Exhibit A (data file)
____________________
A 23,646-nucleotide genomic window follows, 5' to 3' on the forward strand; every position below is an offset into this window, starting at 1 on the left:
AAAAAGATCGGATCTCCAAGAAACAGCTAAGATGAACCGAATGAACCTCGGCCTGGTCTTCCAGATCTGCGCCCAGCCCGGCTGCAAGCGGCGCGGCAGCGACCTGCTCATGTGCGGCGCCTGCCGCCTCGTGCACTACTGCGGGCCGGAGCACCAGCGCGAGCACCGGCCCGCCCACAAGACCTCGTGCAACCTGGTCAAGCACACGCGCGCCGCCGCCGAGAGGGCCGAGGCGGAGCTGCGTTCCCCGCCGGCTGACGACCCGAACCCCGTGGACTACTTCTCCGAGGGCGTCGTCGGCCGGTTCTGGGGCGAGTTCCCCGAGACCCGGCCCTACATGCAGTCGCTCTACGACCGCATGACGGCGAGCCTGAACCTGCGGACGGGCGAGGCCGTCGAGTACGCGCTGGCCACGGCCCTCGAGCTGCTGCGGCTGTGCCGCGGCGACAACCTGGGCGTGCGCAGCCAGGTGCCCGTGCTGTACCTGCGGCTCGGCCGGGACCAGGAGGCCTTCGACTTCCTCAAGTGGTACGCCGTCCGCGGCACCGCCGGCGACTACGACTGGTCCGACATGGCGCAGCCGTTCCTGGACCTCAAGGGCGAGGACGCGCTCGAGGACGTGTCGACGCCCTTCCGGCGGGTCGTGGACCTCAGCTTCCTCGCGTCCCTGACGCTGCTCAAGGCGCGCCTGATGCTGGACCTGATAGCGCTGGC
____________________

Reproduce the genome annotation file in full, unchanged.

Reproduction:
A 23,646-nucleotide genomic window follows, 5' to 3' on the forward strand; every position below is an offset into this window, starting at 1 on the left:
AAAAAGATCGGATCTCCAAGAAACAGCTAAGATGAACCGAATGAACCTCGGCCTGGTCTTCCAGATCTGCGCCCAGCCCGGCTGCAAGCGGCGCGGCAGCGACCTGCTCATGTGCGGCGCCTGCCGCCTCGTGCACTACTGCGGGCCGGAGCACCAGCGCGAGCACCGGCCCGCCCACAAGACCTCGTGCAACCTGGTCAAGCACACGCGCGCCGCCGCCGAGAGGGCCGAGGCGGAGCTGCGTTCCCCGCCGGCTGACGACCCGAACCCCGTGGACTACTTCTCCGAGGGCGTCGTCGGCCGGTTCTGGGGCGAGTTCCCCGAGACCCGGCCCTACATGCAGTCGCTCTACGACCGCATGACGGCGAGCCTGAACCTGCGGACGGGCGAGGCCGTCGAGTACGCGCTGGCCACGGCCCTCGAGCTGCTGCGGCTGTGCCGCGGCGACAACCTGGGCGTGCGCAGCCAGGTGCCCGTGCTGTACCTGCGGCTCGGCCGGGACCAGGAGGCCTTCGACTTCCTCAAGTGGTACGCCGTCCGCGGCACCGCCGGCGACTACGACTGGTCCGACATGGCGCAGCCGTTCCTGGACCTCAAGGGCGAGGACGCGCTCGAGGACGTGTCGACGCCCTTCCGGCGGGTCGTGGACCTCAGCTTCCTCGCGTCCCTGACGCTGCTCAAGGCGCGCCTGATGCTGGACCTGATAGCGCTGGC